Mohammed Mohiuddin, Stephen Hutchison, and Thomas Jarvie

21.1 Introduction 337

21.2 Generation of Full-Length Transcriptomes 338

21.3 Methods 342

21.4 Applications 344

21.5 Perspectives 350

References 351

22 Helicos Single-Molecule Sequencing for Accurate Tag-Based RNA Quantitation 353
John F. Thompson, Tal Raz, and Patrice M. Milos

22.1 Introduction 353

22.2 Methods and Protocols 355

22.3 Applications 362

22.4 Perspectives 364

References 365

23 Total RNA-seq: Complete Analysis of the Transcriptome Using Illumina Sequencing-by-Synthesis Sequencing 367
Shujun Luo, Geoffrey P. Smith, Irina Khrebtukova, and Gary P. Schroth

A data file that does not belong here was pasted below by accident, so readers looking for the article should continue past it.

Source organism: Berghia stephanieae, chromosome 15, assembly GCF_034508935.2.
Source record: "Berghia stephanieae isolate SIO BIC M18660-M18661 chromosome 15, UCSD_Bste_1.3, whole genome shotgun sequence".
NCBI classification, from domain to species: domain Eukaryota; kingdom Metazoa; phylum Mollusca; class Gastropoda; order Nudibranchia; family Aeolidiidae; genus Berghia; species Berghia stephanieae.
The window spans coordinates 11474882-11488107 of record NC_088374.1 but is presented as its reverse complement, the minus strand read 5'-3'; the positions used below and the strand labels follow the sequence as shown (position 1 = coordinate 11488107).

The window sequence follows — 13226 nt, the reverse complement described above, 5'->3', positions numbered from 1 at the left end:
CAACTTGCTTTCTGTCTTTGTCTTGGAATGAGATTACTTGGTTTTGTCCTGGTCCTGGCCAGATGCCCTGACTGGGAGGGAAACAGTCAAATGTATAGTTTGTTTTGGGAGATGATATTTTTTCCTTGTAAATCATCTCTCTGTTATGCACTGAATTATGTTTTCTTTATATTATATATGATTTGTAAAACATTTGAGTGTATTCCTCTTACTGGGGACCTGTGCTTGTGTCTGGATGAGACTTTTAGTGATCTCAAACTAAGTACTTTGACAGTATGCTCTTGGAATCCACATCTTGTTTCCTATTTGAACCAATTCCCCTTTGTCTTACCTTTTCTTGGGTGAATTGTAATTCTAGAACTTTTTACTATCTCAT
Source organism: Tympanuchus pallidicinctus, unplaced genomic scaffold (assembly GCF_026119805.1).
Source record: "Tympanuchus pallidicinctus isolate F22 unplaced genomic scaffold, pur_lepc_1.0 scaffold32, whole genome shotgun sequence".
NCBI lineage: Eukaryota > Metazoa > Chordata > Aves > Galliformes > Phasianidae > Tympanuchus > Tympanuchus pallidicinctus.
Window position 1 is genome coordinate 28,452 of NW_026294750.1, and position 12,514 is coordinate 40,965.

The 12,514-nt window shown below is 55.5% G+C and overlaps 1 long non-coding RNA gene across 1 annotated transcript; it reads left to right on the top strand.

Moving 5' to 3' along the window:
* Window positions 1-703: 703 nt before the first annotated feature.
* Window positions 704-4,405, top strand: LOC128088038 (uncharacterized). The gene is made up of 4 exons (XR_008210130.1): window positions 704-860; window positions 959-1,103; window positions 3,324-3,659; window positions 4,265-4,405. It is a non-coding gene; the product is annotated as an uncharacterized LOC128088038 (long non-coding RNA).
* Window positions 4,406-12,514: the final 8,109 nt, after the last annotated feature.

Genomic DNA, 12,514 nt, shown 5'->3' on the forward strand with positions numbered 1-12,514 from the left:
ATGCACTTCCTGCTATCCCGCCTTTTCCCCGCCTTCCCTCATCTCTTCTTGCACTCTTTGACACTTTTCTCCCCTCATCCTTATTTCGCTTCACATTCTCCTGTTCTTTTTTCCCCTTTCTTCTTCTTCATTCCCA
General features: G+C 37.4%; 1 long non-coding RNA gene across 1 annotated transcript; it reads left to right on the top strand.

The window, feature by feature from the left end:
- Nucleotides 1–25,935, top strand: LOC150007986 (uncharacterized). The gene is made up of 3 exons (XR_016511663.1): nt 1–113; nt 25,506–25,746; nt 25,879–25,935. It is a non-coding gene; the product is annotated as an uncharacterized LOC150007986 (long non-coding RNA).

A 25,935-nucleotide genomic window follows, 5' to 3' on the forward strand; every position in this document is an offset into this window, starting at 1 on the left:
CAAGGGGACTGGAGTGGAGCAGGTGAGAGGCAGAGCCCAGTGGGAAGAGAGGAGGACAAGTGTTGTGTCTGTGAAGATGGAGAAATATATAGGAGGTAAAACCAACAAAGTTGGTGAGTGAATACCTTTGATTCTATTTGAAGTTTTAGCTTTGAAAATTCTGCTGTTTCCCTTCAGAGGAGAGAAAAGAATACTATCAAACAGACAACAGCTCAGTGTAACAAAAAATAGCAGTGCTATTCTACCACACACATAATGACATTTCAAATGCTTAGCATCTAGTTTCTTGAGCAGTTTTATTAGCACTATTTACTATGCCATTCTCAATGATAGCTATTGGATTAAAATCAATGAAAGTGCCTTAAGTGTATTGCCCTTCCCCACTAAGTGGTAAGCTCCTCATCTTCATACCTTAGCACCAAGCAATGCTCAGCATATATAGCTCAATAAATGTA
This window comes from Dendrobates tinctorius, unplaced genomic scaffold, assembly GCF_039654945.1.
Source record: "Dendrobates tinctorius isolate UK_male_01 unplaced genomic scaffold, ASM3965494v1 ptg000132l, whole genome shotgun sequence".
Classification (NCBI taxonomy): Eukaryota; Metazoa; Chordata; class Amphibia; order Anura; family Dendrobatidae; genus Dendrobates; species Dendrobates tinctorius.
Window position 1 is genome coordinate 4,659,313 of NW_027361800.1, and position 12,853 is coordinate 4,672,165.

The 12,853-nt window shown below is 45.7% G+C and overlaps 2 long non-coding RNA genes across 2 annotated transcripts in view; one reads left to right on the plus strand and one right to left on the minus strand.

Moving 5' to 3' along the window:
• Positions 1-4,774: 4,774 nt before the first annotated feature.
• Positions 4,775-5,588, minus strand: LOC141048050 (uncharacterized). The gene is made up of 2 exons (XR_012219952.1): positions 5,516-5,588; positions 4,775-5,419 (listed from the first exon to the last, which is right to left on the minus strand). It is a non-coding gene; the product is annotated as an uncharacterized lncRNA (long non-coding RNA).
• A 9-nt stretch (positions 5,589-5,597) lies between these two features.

23.1 Introduction 367

23.2 Total RNA-Seq 368

23.3 Methods and Protocols 369

23.4 Total RNA-Seq Data Collection and Interpretation 378

23.5 Applications 380

References 381

Part Three Bioinformatics for Tag-Based Technologies 383

24 Computational Infrastructure and Basic Data Analysis for Next-Generation Sequencing 385
David Sexton

24.1 Introduction 385

24.2 Background 386

24.3 Getting Started with the Next-Generation Manufacturers 387

24.4 Infrastructure and Data Analysis 388

24.5 Applications 392

24.6 Perspectives 392

25 CLC Bio Integrated Platform for Handling and Analysis of Tag Sequencing Data 393
Roald Forsberg, Søren Mønsted, and Anne-Mette Hein

25.1 Introduction 393

25.2 Main Components and Features 394

25.3 Applications 396

25.4 Perspectives 404

References 405

26 Multidimensional Context of Sequence Tags: Biological Data Integration 407
Korbinian Grote and Thomas Werner

26.1 Introduction 407

26.2 Methods and Strategies 408